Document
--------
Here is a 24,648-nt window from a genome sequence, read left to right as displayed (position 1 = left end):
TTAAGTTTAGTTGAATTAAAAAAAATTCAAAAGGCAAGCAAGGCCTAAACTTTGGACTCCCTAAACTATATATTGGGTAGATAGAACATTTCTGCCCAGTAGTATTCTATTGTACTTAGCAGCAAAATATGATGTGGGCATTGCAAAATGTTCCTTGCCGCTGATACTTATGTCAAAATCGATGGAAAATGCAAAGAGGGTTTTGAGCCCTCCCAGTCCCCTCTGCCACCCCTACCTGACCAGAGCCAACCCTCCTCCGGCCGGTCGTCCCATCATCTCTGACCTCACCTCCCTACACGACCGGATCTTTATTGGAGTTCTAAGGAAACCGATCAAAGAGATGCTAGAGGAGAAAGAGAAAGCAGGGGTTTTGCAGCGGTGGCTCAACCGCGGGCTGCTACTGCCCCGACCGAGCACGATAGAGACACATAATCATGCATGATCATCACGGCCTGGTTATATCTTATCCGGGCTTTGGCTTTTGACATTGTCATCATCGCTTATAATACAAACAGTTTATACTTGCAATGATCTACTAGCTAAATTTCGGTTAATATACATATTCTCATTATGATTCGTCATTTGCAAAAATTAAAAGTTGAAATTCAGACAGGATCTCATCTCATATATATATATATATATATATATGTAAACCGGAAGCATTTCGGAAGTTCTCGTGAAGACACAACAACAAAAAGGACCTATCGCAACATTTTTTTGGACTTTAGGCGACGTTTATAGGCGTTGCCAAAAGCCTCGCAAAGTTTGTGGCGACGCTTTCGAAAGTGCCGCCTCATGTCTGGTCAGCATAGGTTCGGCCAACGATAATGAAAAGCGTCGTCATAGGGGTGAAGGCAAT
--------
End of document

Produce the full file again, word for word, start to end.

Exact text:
Here is a 24,648-nt window from a genome sequence, read left to right as displayed (position 1 = left end):
TTAAGTTTAGTTGAATTAAAAAAAATTCAAAAGGCAAGCAAGGCCTAAACTTTGGACTCCCTAAACTATATATTGGGTAGATAGAACATTTCTGCCCAGTAGTATTCTATTGTACTTAGCAGCAAAATATGATGTGGGCATTGCAAAATGTTCCTTGCCGCTGATACTTATGTCAAAATCGATGGAAAATGCAAAGAGGGTTTTGAGCCCTCCCAGTCCCCTCTGCCACCCCTACCTGACCAGAGCCAACCCTCCTCCGGCCGGTCGTCCCATCATCTCTGACCTCACCTCCCTACACGACCGGATCTTTATTGGAGTTCTAAGGAAACCGATCAAAGAGATGCTAGAGGAGAAAGAGAAAGCAGGGGTTTTGCAGCGGTGGCTCAACCGCGGGCTGCTACTGCCCCGACCGAGCACGATAGAGACACATAATCATGCATGATCATCACGGCCTGGTTATATCTTATCCGGGCTTTGGCTTTTGACATTGTCATCATCGCTTATAATACAAACAGTTTATACTTGCAATGATCTACTAGCTAAATTTCGGTTAATATACATATTCTCATTATGATTCGTCATTTGCAAAAATTAAAAGTTGAAATTCAGACAGGATCTCATCTCATATATATATATATATATATATATGTAAACCGGAAGCATTTCGGAAGTTCTCGTGAAGACACAACAACAAAAAGGACCTATCGCAACATTTTTTTGGACTTTAGGCGACGTTTATAGGCGTTGCCAAAAGCCTCGCAAAGTTTGTGGCGACGCTTTCGAAAGTGCCGCCTCATGTCTGGTCAGCATAGGTTCGGCCAACGATAATGAAAAGCGTCGTCATAGGGGTGAAGGCAAT